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here's a context.

One of the happiest moments I’ve had was when I was doing something enthusiastically.
Whether it’s love or study or competition, whatever it is, the happiest moment is when I find myself doing something enthusiastically.
It is only when I’m doing something enthusiastically that I can feel I’m alive. But sometimes, it is hard that I’m in a state of being enthusiastic, one that I really want to be in. So, what I’d like to talk about is how we can keep ourselves enthusiastic (what shoud we do to keep ourselve enthusiastic?).
I think the answer is Inspiration. If you look it up in a dictionary (looking up in a dictionary), "to inspire" means to give someone a strong feeling of enthusiasm.
Then, naturally we get to think about how we can inspire others or find others who inspire us.

Whenever I used 'get to + verb', I mix it up. What I think is necessary when I use get to is that there has to be something that makes us do something.
For example, if we think about inspiration, we get to think about how to inspire others, and that we do that not willingly but just happen to do that.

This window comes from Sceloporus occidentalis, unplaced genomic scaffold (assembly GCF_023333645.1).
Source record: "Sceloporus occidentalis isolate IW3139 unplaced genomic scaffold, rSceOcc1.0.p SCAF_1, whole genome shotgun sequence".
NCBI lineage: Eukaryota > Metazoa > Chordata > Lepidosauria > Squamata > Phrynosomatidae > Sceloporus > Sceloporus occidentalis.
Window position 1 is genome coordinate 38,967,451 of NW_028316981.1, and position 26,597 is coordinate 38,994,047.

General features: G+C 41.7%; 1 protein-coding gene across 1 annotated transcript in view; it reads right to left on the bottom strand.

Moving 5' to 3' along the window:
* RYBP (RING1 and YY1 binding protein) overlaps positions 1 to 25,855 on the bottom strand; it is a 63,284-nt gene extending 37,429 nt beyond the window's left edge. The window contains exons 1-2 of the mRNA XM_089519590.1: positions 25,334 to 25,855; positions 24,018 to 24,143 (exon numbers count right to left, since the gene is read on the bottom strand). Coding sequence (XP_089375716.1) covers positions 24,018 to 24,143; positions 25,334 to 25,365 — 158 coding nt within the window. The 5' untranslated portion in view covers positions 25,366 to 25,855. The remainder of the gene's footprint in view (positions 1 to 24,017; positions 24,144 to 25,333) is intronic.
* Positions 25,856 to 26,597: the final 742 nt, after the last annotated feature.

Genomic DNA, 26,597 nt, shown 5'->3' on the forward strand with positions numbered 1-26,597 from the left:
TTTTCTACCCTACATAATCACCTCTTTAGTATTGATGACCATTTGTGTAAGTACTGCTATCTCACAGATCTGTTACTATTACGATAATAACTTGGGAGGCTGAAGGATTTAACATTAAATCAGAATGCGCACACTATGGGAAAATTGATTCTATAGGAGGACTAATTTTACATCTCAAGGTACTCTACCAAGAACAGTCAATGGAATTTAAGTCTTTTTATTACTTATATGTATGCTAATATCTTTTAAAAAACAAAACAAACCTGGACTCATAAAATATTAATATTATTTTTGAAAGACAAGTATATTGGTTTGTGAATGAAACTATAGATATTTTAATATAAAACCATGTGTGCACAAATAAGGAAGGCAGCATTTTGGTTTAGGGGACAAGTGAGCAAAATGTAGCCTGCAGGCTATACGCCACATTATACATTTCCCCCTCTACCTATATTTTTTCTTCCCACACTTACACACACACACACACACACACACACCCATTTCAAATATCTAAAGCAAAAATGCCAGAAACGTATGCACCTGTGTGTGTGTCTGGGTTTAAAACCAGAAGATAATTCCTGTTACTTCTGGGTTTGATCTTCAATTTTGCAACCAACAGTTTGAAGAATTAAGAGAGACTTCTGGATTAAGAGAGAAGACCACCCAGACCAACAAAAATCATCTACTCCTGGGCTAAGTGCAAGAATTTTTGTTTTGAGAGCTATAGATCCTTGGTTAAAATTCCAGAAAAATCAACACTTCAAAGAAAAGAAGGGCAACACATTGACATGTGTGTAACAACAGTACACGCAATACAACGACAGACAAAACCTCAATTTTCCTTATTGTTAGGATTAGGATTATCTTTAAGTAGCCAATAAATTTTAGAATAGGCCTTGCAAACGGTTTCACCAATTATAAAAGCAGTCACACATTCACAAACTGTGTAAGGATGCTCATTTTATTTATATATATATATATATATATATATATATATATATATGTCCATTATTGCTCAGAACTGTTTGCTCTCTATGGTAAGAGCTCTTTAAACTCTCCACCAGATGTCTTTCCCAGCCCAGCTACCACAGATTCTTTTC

Am I right to think this way and is my use of 'get to' in a context right?

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    "I get to think. . ." means that he has the opportunity to think about that. To say he is impelled or required to think about it, you would say "I've got to think. . . " – Brian Hitchcock Apr 28 '15 at 8:20
  • @BrianHitchcock - and that would be fit for an answer! – Stephie Apr 28 '15 at 8:47
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My favorite usage of "get to" is in South Park:

STAN: Does this mean we have to go to church on Sundays again?

RANDY: No. It means we get to, son. It means... we get to.

It's used differently than in your example, but you can see the connotations that this phrase has. "Get to think" means that no one is forcing you or prompting you to think, it's just the natural thing you end up doing in that situation.

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"Get to" specifically implies that doing that thing is a privilege: I get to vacation in France; we get to make important decisions for the company. I believe it's being used in the same way in your quote.

It's hard to figure out from context because it's an unexpected thing to refer to as a privilege, but the author is obviously doing that for effect.

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